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When the U.S. Federal Reserve meets this week, it is expected to adopt a more hawkish interest-rate stance in response to improving U.S. economic data. If that happens, U.S. bond yields will continue their recent rise and, given that Canadian bond yields have moved in lock step with their U.S. counterparts for some time now, an increase in our five-year fixed mortgage rates may follow.
The U.S. Fed finds itself in an increasingly difficult position. On the one hand, the Fed continues to tie its ultra-loose monetary policies to the strength of the U.S. labour market recovery, and the U.S. employment data still leave much to be desired. On the other hand, jobs data usually act as lagging indicators during recoveries, and other U.S. economic indicators seem to indicate that the U.S. recovery is now on a more solid footing. There is growing concern that the Fed will end up behind the curve if it waits much longer to start raising short-term interest rates. This could stoke inflation and ultimately force the Fed to raise rates sharply to catch up, dealing a harsh blow to U.S. economic momentum in the process.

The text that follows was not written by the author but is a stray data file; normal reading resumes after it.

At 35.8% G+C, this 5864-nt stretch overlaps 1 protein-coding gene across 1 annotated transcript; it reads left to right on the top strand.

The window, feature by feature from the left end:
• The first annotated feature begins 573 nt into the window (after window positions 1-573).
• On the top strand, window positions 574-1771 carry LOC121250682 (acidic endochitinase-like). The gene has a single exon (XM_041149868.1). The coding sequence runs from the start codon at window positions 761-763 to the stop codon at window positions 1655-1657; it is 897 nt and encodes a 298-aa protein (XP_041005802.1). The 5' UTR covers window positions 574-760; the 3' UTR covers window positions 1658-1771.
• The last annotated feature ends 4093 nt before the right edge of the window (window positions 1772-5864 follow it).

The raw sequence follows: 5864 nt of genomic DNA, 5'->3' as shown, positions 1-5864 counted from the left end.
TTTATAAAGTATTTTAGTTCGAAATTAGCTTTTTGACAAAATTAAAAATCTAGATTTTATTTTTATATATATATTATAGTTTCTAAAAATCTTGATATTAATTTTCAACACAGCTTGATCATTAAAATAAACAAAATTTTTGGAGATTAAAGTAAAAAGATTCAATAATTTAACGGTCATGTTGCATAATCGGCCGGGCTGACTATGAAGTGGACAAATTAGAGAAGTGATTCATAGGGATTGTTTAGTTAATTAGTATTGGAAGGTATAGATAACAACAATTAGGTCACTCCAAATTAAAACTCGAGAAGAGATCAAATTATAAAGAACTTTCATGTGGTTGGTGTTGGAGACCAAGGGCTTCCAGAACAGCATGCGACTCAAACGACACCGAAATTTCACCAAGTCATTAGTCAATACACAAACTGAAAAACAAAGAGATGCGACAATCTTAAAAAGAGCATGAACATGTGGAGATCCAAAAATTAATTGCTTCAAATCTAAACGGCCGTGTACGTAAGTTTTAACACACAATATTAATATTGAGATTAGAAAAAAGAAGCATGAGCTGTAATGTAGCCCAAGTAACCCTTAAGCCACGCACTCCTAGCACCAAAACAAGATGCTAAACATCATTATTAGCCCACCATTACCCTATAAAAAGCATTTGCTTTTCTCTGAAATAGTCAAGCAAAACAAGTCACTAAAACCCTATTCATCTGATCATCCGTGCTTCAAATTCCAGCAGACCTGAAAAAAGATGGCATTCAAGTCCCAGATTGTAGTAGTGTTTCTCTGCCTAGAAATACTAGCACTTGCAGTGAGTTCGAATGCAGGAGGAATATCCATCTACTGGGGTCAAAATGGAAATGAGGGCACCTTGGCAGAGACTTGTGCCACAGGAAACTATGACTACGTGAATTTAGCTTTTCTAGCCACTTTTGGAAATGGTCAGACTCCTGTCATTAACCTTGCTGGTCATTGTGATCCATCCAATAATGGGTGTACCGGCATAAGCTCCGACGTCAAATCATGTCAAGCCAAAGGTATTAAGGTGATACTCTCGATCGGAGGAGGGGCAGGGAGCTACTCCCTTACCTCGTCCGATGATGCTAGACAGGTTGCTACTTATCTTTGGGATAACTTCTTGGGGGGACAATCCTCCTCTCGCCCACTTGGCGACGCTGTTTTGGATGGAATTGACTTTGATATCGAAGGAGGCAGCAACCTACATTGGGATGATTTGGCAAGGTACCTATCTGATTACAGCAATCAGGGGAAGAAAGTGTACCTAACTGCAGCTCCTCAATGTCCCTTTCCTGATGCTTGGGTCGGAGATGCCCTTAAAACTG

The Fed also has an ongoing credibility issue to worry about. It has moved the goal posts it uses to estimate the timing of its next policy-rate increase several times already, and the longer the Fed waits, especially in the face of improving U.S. economic data, the more investors come to expect low rates to continue indefinitely.
To counteract this, over the past several years, every time U.S. investors become increasingly complacent about the threat of higher rates the Fed has issued some sort of warning to act as a check on group-think bubble psychology. This has triggered a short-term spike in bond yields that has been accompanied by tremors in the equity markets, followed by a ‘clarification’ from the Fed that then backtracks on its more hawkish language. If past is prologue, we should expect the same pattern to unfold this time.